John Huston

Active - 1923 - 1987  |   Born - Aug 5, 1906 in Nevada, Missouri, United States  |   Died - Aug 28, 1987 in Middletown, RI  |   Genres - Drama, Adventure, History [nf], Crime

Share on

An American film director who told stories about independent and adventurous men struggling for their individuality, John Huston led such a life, himself. His hyper-masculine protagonists seemed to stem from his own youthful pursuits as a boxer, competitive horseman, Calvary officer, and major in the U.S. Army. Married five times and divorced four (fourth wife Ricki Soma died in 1969), his reportedly bitter attitude toward women informed his female characters as either weak-willed prizes or seductive threats to manhood. Nevertheless, Huston's unconventional and rambling lifestyle led to some of the most celebrated American cinema, as well as the hub of three generations of Oscar winners.

Born in Missouri to noted actor Walter Huston, his family traveled extensively on the vaudeville circuit. After riding horses in Mexico and magazine reporting in New York, the younger Huston secured a job writing dialogue in Hollywood. He started acting and published his first play, Frankie and Johnny, before wandering around London and Paris working as a street performer and artist. Upon his return, he worked as an editor and writer before convincing his employers at Warner Bros. to let him direct his first movie, The Maltese Falcon, in 1941. The popular source novel by mystery author Dashiell Hammett had been filmed twice before, but only Huston's adaptation would be remembered as a prime example of the classic film noir-detective story. It also made a star out of leading man Humphrey Bogart, whom Huston would cast in his next few films: Across the Pacific, Key Largo, and The Treasure of the Sierra Madre. An adventure drama shot in Mexico examining the nature of man's greed, Sierra Madre won him his first Oscar for Best Director and earned his father, Walter Huston, his first for Best Supporting Actor.

Continuing to write Hollywood screenplays and make military documentaries for the U.S. War Department, Huston's next big directorial success was in 1950 with the gritty caper film The Asphalt Jungle, another cinematic innovation in the crime genre. This was quickly followed by The African Queen, earning leading man Bogart his first and only Academy award for his role as drunken boat captain Charlie Allnut. Huston's next production, an adaptation of Stephen Crane's The Red Badge of Courage, had a notorious history of production difficulties with MGM. In 1952, his biographical drama of painter Henri de Toulouse-Latrec, Moulin Rogue, won Oscars for art direction and costume design. In 1956, he and co-screenwriter Ray Bradbury conquered a major literary adaptation with Moby Dick, starring Gregory Peck as Captain Ahab. During this time, Huston had found a home for himself in Ireland with his wife and newborn daughter, Anjelica. After he quit during production of A Farewell to Arms, he then tried the African Queen romantic formula again with Heaven Knows, Mr. Allison. In 1961, he directed The Misfits, the tragic last film of both Clark Gable and Marilyn Monroe, co-starring Montgomery Clift (whom Huston would cast in the psychoanalyst title role of his next feature, Freud). Two more adaptations would follow: The List of Adrian Messenger from the mystery novel by Philip MacDonald and The Night of the Iguana from a play by Tennessee Williams.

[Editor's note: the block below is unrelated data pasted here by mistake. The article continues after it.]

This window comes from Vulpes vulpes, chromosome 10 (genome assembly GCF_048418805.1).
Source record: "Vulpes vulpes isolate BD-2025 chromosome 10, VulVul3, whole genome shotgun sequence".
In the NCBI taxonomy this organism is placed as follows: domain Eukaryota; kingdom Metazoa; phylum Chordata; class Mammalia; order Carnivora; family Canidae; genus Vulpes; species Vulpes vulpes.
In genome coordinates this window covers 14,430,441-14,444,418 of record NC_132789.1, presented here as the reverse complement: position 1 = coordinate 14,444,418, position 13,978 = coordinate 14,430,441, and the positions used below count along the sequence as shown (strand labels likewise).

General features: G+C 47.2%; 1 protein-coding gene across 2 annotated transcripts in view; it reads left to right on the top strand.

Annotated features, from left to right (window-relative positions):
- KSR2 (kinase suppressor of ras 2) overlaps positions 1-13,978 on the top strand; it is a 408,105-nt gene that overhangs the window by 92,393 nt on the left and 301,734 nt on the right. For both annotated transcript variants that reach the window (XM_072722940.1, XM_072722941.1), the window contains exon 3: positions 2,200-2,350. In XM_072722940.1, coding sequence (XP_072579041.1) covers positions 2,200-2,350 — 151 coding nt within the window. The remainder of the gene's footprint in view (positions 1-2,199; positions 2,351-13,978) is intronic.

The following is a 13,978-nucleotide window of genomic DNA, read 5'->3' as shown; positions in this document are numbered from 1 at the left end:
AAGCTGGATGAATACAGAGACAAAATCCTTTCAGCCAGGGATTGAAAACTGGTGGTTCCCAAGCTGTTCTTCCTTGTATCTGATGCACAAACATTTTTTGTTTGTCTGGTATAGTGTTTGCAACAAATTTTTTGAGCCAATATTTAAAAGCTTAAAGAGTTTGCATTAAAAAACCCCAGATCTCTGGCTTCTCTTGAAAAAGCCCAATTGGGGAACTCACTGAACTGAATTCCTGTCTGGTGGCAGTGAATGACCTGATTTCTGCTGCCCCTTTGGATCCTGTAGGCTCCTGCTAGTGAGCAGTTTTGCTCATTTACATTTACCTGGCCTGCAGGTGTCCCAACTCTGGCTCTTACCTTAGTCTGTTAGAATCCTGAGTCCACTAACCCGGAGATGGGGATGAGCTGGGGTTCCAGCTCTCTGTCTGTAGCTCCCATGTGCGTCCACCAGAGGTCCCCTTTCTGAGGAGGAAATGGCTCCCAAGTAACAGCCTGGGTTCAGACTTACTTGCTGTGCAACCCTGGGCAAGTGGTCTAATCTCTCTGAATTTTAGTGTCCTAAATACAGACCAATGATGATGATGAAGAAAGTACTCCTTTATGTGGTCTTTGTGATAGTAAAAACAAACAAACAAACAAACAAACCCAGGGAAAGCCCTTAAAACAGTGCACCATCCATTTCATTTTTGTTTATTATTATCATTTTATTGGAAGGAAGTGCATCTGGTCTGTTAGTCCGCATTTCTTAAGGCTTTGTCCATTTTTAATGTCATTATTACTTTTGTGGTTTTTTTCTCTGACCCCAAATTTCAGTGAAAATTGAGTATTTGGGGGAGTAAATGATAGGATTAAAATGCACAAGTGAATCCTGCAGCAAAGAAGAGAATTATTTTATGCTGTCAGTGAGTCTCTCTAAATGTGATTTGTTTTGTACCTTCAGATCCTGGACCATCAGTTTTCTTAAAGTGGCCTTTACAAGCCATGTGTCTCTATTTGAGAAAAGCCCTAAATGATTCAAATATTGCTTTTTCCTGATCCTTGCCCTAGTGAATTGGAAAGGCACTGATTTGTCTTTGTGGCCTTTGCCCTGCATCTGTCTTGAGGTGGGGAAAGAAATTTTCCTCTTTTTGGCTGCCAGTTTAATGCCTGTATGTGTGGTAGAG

After winning a Golden Globe for his supporting role in Otto Preminger's The Cardinal, Huston did odd acting projects for the next decade and directed A Walk With Love and Death, marking the film debut of daughter Anjelica. In 1974, he gave one of his most notable performances as the villainous Noah Cross in Roman Polanski's Chinatown. Huston made a brief comeback the following year as writer/director of the witty action-adventure saga The Man Who Would Be King, the black comedy Wise Blood, and the Broadway musical adaptation Annie. But his major comeback would be in 1985 with the crime comedy Prizzi's Honor, which earned Anjelica Huston her first Oscar for the supporting role of Maerose. She also starred in her father's last film, The Dead (1987), which was inspired by the James Joyce short story collection Dubliners. Huston died of pneumonia later that year in Newport, RI.

Movie Highlights

See Full Filmography

Factsheet

  • Dropped out of high school at 15 and became a champion amateur lightweight boxer in California.
  • Served a short stint as a lieutenant in the Mexican army.
  • Made his big-screen directing debut in 1941 with the noir classic The Maltese Falcon.
  • Let There Be Light, a documentary about soldiers with post-traumatic stress that Huston filmed while serving in World War II, was confiscated by the U.S. Army in 1946; it was not screened publicly until 1981.
  • Directed both his father, Walter, and daughter, Anjelica, to supporting actor Oscars for The Treasure of the Sierra Madre (1948) and Prizzi's Honor (1985), respectively.
  • While Sierra Madre was filming in Mexico, the government ordered that production shut down when a newspaper published word that the movie was anti-Mexican; filming resumed after friends interceded on Huston's behalf, and the movie went on to win numerous awards.
  • Made six films with Humphrey Bogart: The Maltese Falcon (1941), Across the Pacific (1942), Key Largo (1948), The Treasure of the Sierra Madre (1948), The African Queen (1951) and Beat the Devil (1954).
  • An accomplished sculptor and painter, Huston created the label for the 1982 vintage of Chateau Mouton Rothschild.
  • With his daughter Anjelica's win for Prizzi's Honor in 1985, the Hustons became the first family with three generations of Oscar winners (he and his father, Walter, also won).